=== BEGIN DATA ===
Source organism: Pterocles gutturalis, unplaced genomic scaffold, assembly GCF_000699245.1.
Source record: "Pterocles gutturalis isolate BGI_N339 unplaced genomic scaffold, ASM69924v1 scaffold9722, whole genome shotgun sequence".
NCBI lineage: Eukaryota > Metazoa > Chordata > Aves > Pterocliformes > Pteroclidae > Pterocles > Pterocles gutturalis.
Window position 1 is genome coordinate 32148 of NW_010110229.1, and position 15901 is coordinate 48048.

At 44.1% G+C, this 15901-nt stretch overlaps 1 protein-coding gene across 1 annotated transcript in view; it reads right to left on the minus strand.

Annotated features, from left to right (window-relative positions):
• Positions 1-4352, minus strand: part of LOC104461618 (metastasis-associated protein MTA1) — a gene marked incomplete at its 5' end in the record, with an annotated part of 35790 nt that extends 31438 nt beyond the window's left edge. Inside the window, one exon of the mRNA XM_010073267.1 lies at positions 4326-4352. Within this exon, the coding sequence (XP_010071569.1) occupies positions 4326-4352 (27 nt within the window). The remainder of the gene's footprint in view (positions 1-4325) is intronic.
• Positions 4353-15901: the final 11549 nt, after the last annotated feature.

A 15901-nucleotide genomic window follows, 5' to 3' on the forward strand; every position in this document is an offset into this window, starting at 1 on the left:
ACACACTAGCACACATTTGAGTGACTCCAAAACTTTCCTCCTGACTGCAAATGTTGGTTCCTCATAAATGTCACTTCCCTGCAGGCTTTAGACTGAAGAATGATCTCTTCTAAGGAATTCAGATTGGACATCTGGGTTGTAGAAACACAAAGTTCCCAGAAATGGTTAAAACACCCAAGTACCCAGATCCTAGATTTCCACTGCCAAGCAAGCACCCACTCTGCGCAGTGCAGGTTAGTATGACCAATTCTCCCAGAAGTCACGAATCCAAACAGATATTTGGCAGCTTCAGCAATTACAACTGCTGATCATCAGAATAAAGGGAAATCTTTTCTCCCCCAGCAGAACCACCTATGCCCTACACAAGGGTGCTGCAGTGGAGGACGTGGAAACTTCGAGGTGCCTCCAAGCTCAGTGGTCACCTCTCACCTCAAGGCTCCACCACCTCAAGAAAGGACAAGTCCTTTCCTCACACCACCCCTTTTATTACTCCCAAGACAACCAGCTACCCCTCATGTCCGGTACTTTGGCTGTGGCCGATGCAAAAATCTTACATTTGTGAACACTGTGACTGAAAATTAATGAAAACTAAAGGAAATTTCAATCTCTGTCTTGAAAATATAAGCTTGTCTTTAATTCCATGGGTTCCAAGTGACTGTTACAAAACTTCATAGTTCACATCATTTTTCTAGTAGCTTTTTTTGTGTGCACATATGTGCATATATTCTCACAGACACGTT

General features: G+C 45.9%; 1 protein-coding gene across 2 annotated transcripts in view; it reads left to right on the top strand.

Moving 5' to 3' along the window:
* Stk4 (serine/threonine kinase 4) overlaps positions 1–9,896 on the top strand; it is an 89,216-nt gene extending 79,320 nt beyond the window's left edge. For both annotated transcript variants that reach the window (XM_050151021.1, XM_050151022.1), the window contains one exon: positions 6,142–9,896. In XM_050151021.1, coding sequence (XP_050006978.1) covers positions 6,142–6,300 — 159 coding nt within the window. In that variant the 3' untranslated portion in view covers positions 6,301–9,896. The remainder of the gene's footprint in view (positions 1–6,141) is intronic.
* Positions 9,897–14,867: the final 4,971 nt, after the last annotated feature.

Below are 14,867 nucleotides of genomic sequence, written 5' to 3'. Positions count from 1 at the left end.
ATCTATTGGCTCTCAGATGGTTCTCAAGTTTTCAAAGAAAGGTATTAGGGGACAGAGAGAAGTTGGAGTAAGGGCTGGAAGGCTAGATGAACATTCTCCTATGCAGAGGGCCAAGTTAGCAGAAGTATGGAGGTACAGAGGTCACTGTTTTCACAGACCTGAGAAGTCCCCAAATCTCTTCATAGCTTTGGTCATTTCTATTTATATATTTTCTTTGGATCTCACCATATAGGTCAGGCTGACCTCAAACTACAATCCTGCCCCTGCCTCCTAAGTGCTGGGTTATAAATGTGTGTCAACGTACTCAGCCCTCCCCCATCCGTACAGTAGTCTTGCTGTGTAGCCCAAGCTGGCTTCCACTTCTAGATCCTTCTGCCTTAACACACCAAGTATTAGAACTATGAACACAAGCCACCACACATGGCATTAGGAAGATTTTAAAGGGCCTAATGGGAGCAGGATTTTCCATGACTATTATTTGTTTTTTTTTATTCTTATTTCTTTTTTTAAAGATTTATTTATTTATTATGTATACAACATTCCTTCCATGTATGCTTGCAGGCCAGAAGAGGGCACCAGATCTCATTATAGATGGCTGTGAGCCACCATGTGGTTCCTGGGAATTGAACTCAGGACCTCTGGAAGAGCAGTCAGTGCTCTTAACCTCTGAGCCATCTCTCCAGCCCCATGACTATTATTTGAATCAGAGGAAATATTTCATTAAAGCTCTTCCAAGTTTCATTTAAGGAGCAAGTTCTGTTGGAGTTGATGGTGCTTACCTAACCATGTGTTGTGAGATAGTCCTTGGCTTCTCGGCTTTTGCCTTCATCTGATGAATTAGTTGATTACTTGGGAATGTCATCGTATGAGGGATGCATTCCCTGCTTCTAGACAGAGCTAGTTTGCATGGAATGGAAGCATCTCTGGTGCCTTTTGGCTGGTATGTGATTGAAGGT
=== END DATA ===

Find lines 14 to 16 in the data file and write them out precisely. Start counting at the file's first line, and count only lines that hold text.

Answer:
* Positions 9,897–14,867: the final 4,971 nt, after the last annotated feature.

Below are 14,867 nucleotides of genomic sequence, written 5' to 3'. Positions count from 1 at the left end.
ATCTATTGGCTCTCAGATGGTTCTCAAGTTTTCAAAGAAAGGTATTAGGGGACAGAGAGAAGTTGGAGTAAGGGCTGGAAGGCTAGATGAACATTCTCCTATGCAGAGGGCCAAGTTAGCAGAAGTATGGAGGTACAGAGGTCACTGTTTTCACAGACCTGAGAAGTCCCCAAATCTCTTCATAGCTTTGGTCATTTCTATTTATATATTTTCTTTGGATCTCACCATATAGGTCAGGCTGACCTCAAACTACAATCCTGCCCCTGCCTCCTAAGTGCTGGGTTATAAATGTGTGTCAACGTACTCAGCCCTCCCCCATCCGTACAGTAGTCTTGCTGTGTAGCCCAAGCTGGCTTCCACTTCTAGATCCTTCTGCCTTAACACACCAAGTATTAGAACTATGAACACAAGCCACCACACATGGCATTAGGAAGATTTTAAAGGGCCTAATGGGAGCAGGATTTTCCATGACTATTATTTGTTTTTTTTTATTCTTATTTCTTTTTTTAAAGATTTATTTATTTATTATGTATACAACATTCCTTCCATGTATGCTTGCAGGCCAGAAGAGGGCACCAGATCTCATTATAGATGGCTGTGAGCCACCATGTGGTTCCTGGGAATTGAACTCAGGACCTCTGGAAGAGCAGTCAGTGCTCTTAACCTCTGAGCCATCTCTCCAGCCCCATGACTATTATTTGAATCAGAGGAAATATTTCATTAAAGCTCTTCCAAGTTTCATTTAAGGAGCAAGTTCTGTTGGAGTTGATGGTGCTTACCTAACCATGTGTTGTGAGATAGTCCTTGGCTTCTCGGCTTTTGCCTTCATCTGATGAATTAGTTGATTACTTGGGAATGTCATCGTATGAGGGATGCATTCCCTGCTTCTAGACAGAGCTAGTTTGCATGGAATGGAAGCATCTCTGGTGCCTTTTGGCTGGTATGTGATTGAAGGT